During recent legislative hearings on a proposed bill that would force public school employees to pay up to 20 percent for their health care premiums, Grand Rapids Public Schools Superintendent Bernard Taylor speculated about non-teaching employees in his district needing to go on food stamps if the proposal passed.
"I have to be mindful of the fact that we do have employees, as this conversation proceeds, who are essentially working (to pay for) their own healthcare," Taylor said to the Gongwer News Service. "The fact we may now have to start providing them with counseling around food stamps, and things like that — I am concerned that if there isn't a level of flexibility, are we creating a class of working poor people?"
The comment raised questions about the core mission of public schools.
Michael Van Beek, education policy director at the Mackinac Center for Public Policy, wondered if a school district’s core mission is to educate students or employ maintenance workers.
Charles Owens, state director of the National Federation of Independent Businesses, said school districts should consider privatizing non-core related jobs so more time and resources could be devoted to education issues. But Owens also points out that what is considered a low-paying position in a school district often isn’t when the total compensation of that employee is factored in.
In the Troy School District, custodians generally made anywhere from $28,000 to $33,000 per year for a 129-day work year. However the district made $4,200-per-year contributions for retirement and about $9,400 per year for health insurance, to push total compensation to between $36,000 and $49,000 per year in 2009 — for a 129-day work year. And according to the last union contract, when those employees worked 30 hours or more per week, their health care premium was 100 percent covered by the district.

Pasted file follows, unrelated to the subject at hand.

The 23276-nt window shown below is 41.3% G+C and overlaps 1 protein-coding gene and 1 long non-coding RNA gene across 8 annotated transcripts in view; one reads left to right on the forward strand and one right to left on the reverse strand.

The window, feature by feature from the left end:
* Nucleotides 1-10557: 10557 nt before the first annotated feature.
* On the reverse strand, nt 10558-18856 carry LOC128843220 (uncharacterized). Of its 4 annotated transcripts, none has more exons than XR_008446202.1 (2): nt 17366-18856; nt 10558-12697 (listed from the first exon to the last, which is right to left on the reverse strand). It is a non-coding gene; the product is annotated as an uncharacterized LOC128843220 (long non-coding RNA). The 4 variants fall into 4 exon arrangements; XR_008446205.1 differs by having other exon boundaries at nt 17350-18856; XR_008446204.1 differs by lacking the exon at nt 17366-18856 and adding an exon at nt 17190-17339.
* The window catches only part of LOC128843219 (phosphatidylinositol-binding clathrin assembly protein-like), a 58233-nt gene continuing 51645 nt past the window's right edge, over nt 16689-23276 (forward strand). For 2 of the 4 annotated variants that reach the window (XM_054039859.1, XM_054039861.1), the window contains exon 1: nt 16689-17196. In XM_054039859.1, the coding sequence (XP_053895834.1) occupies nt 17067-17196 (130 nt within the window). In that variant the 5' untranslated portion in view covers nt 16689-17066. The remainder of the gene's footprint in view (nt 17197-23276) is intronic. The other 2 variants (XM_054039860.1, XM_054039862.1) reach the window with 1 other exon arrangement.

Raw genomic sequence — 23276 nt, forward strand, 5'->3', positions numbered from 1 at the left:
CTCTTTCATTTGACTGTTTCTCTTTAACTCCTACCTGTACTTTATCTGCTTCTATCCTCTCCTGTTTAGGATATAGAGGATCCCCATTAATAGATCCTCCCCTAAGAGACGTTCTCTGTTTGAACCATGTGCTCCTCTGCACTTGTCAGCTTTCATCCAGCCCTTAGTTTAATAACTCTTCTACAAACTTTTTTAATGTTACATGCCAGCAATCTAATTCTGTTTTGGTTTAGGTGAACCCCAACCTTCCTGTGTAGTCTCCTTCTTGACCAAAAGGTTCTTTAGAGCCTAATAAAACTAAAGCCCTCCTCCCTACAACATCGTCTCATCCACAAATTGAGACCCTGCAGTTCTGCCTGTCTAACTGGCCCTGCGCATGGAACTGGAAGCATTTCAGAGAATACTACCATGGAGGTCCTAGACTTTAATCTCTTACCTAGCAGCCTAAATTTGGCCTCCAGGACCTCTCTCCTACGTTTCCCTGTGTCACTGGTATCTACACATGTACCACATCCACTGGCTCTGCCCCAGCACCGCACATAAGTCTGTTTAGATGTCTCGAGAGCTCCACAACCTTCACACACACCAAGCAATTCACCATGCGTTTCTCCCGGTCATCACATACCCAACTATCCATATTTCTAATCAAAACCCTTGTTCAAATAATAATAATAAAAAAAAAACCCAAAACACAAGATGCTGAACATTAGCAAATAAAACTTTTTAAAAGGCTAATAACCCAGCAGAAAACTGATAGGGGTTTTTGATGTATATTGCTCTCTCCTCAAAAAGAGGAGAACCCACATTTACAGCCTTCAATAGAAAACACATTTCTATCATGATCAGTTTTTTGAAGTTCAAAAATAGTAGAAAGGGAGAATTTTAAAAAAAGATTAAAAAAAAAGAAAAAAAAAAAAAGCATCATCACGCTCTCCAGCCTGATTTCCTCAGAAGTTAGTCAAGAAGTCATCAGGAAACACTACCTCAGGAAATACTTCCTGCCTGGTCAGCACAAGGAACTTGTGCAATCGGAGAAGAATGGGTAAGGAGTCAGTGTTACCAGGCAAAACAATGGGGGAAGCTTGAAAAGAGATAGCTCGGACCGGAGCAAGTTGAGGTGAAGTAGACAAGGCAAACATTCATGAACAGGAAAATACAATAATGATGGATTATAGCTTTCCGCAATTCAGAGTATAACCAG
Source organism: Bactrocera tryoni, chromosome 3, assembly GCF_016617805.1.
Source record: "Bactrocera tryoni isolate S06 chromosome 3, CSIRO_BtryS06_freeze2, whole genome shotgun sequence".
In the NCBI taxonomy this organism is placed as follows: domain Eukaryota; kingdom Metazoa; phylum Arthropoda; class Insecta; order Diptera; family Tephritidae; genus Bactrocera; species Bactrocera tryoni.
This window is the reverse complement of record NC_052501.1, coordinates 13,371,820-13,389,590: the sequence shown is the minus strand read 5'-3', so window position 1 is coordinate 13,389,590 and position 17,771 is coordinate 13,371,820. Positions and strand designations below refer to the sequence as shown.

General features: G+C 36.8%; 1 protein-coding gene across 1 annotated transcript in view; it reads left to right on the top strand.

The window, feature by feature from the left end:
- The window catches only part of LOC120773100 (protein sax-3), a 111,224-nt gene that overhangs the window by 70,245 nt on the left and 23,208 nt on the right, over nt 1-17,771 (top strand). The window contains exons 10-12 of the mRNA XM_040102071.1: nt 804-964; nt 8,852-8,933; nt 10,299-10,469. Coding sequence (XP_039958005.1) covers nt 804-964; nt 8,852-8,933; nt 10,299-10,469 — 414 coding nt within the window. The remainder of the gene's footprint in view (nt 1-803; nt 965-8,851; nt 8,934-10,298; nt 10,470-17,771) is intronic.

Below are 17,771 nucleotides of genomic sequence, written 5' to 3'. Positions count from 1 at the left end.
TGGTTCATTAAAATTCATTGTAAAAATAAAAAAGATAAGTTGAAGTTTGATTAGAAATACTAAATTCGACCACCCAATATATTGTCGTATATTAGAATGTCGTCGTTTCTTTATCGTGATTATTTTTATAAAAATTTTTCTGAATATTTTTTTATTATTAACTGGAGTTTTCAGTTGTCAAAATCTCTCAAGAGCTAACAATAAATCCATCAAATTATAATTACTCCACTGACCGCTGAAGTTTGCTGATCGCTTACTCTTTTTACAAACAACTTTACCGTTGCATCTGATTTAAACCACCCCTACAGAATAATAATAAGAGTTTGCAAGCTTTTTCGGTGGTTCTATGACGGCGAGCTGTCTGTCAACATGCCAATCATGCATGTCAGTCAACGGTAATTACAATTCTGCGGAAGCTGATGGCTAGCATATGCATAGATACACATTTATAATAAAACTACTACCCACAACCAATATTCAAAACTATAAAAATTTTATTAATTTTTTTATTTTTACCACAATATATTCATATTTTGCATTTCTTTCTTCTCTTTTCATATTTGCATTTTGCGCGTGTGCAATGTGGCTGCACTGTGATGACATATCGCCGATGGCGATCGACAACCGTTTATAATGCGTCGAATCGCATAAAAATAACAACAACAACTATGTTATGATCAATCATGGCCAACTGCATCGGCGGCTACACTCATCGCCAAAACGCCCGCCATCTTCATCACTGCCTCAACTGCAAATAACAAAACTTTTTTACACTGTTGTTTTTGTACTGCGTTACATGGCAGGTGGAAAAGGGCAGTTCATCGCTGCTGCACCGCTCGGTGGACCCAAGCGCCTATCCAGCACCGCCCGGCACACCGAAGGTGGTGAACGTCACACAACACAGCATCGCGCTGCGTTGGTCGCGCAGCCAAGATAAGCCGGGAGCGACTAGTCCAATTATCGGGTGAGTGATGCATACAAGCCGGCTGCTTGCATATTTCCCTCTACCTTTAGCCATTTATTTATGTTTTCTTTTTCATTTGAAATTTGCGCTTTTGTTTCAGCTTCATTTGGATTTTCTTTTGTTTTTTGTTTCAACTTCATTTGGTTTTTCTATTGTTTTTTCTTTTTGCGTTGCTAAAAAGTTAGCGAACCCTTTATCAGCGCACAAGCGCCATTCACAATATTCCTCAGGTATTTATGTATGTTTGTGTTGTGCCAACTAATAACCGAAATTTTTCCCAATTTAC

By way of contrast, the Kaiser Family Foundation reports that when the average Michigan employer provides a health care plan for employees, the employer pays 79 percent and the employee pays 21 percent.
Troy has since privatized its custodial services.
In the Battle Creek School District, custodians were generally paid $35,000 per year for a 191-day work year. The district paid $6,000 per year for their retirement, and about $10,600 for health insurance, for a total compensation of about $52,000 per year. Custodians at Battle Creek paid $744 per year for their health care premiums.
Owens said that those jobs are not supposed to be so lucrative.
“The labor unions have very cleverly over the years managed to morph minimum wage entry-level starting jobs into career positions with high-paying benefits, which is what they were never intended to be,” Owens said.
Owens points out that a $33,000 per year custodian in the Troy schools is not comparable to a $33,000 private-sector worker who has to pay 20 percent of their health care costs on average and work more than 129 days a year.
“The problem is you can’t relate that to the private sector,” Owens said. “You have to add their pension and they have a very high valued health insurance policy. If you just do the salary alone, it does look like they are under paid. That’s not the whole story, is it?”
And districts are now finding savings by privatizing.
Birmingham reported that it saved $2.8 million by contracting out custodial and transportation services in 2008-09. Howell privatized its custodial, transportation, pool management and business payroll departments in the last four years and reported $2.9 million in savings.